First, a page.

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Archaeology and Anthropology

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Newswise: Cranial deformation as an indicator for cultural membership

Article ID: 717853

Cranial deformation as an indicator for cultural membership

University of Vienna

Led by Ron Pinhasi from the University of Vienna, Austria and Mario Novak from the Institute for Anthropological Research in Zagreb, Croatia the study combines bioarchaeological isotopic and ancient DNA methods to analyze the dietary patterns, sex, and genetic affinities of three Migration Period (5th century CE) individuals who were recovered from a pit in the city of Osijek in eastern Croatia. They are associated with the presence of various nomadic people such as the Huns and/or Germanic tribes like the Gepids and Ostrogoths in this part of Europe. The results of the study are published in the recent issue of "PLOS ONE".

Released:
22-Aug-2019 8:05 AM EDT
Newswise: Research Bias May Leave Some Primates at Risk

Article ID: 717431

Research Bias May Leave Some Primates at Risk

University of Texas at Austin (UT Austin)

Recent primate research has had a heavy focus on a few charismatic species and nationally protected parks and forests, leaving some lesser known primates and their habitats at risk, according researchers at The University of Texas at Austin and Santa Clara University.

Released:
13-Aug-2019 5:05 PM EDT
Newswise: Evidence of the 587/586 BCE Babylonian Conquest of Jerusalem Found in Mount Zion Excavation

Article ID: 717348

Evidence of the 587/586 BCE Babylonian Conquest of Jerusalem Found in Mount Zion Excavation

University of North Carolina at Charlotte

Researchers digging at the University of North Carolina at Charlotte’s ongoing archaeological excavation on Mount Zion in Jerusalem have announced a second significant discovery from the 2019 season – clear evidence of the Babylonian conquest of the city from 587/586 BCE.

Released:
12-Aug-2019 2:05 PM EDT
Newswise: Recursive Language and Modern Imagination Were Acquired Simultaneously 70,000 Years Ago

Article ID: 717047

Recursive Language and Modern Imagination Were Acquired Simultaneously 70,000 Years Ago

Pensoft Publishers

A genetic mutation that slowed down the development of the prefrontal cortex (PFC) in two or more children may have triggered a cascade of events leading to acquisition of recursive language and modern imagination 70,000 years ago.

Released:
6-Aug-2019 4:30 PM EDT

Social and Behavioral Sciences

Newswise: Sometimes You Feel Like a Nut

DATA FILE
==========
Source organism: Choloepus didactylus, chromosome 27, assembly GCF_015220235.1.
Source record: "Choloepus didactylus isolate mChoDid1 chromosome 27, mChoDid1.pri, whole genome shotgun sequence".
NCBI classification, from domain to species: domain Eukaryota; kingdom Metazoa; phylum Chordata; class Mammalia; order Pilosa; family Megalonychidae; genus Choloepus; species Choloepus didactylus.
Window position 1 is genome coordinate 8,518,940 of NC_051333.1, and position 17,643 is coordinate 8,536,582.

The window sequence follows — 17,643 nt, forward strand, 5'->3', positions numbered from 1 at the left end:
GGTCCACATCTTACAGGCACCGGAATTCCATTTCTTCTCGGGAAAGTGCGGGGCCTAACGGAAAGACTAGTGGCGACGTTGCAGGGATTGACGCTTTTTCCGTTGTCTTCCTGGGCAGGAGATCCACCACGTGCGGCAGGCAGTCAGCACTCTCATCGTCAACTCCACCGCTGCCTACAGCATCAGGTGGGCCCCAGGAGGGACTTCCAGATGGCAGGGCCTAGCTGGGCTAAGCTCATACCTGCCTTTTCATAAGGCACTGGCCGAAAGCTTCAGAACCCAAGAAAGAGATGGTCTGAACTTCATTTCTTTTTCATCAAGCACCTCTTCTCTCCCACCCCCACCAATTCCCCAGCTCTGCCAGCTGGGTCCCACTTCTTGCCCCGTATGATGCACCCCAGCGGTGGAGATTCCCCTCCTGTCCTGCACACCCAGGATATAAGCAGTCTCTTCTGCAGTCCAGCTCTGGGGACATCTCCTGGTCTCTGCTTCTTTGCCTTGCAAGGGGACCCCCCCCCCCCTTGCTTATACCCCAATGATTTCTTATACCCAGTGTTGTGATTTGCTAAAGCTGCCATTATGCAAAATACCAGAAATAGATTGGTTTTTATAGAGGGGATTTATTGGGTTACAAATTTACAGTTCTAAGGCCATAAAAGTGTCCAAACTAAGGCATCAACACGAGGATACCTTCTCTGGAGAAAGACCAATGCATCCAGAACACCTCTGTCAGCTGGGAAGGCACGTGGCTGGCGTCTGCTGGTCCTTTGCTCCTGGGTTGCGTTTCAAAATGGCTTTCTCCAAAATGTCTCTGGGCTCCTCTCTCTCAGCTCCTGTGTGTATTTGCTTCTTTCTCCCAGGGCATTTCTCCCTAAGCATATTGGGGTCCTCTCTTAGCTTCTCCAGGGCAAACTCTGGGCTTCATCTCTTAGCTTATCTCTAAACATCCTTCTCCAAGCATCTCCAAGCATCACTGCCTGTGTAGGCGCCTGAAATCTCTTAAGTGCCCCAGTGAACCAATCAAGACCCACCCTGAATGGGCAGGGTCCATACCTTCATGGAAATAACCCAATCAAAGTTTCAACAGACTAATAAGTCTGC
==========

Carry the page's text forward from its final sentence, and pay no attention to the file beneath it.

Article ID: 716908

Sometimes You Feel Like a Nut

Washington University in St. Louis

A long-term study of western gorillas in Gabon has revealed an unexpected behavior: they use their teeth to crack open and eat nuts. New research by Adam van Casteren, lecturer in biological anthropology in Arts & Sciences, may have important implications for the way researchers predict the diet of human ancestors based on the shape of their teeth.

Released:
4-Aug-2019 6:05 PM EDT
Newswise: 207699_web.jpg

Article ID: 716839

Human genetic diversity of South America reveals complex history of Amazonia

Max Planck Institute for the Science of Human History

The vast cultural and linguistic diversity of Latin American countries is still far from being fully represented by genetic surveys.

Released:
1-Aug-2019 3:05 PM EDT

Arts and Humanities

Newswise: 207295_web.jpg

Article ID: 716624

How humans and chimpanzees travel towards a goal in rainforests

Max Planck Institute for Evolutionary Anthropology

The human ranging style is unique among hominoids. The Mbendjele BaYaka people move from camp to camp every few months, and thus have a large lifetime range of approximately 800 square meters.

Released:
30-Jul-2019 11:05 AM EDT
Newswise: 206967_web.jpg

Article ID: 716329

Pottery related to unknown culture was found in Ecuador

Far Eastern Federal University

Archaeologists of Far Eastern Federal University (FEFU), Institute of Archeology and Ethnography SB RAS (Russia), Escuela Superior Politécnica del Litoral (ESPOL) (Ecuador)

Released:
24-Jul-2019 1:05 PM EDT
Newswise: Archaeological Evidence Verifies Long-Doubted Medieval Historical Accounts of First Crusade Conquest

Article ID: 716242

Archaeological Evidence Verifies Long-Doubted Medieval Historical Accounts of First Crusade Conquest

University of North Carolina at Charlotte

The University of North Carolina at Charlotte-led archaeological dig on Jerusalem’s Mount Zion has been going on for over a decade. This year's findings confirm previously unverified details from nearly thousand-year-old historical accounts of the First Crusade.

Released:
23-Jul-2019 11:05 AM EDT
Newswise: Stone tool changes could reveal how Mesolithic hunter-gatherers responded to changing climate
  • Embargo expired:
    17-Jul-2019 2:00 PM EDT

Article ID: 715637

Stone tool changes could reveal how Mesolithic hunter-gatherers responded to changing climate

PLOS

The development of new hunting projectiles by European hunter-gatherers during the Mesolithic may have been linked to territoriality in a rapidly-changing climate.

Released:
11-Jul-2019 1:05 PM EDT

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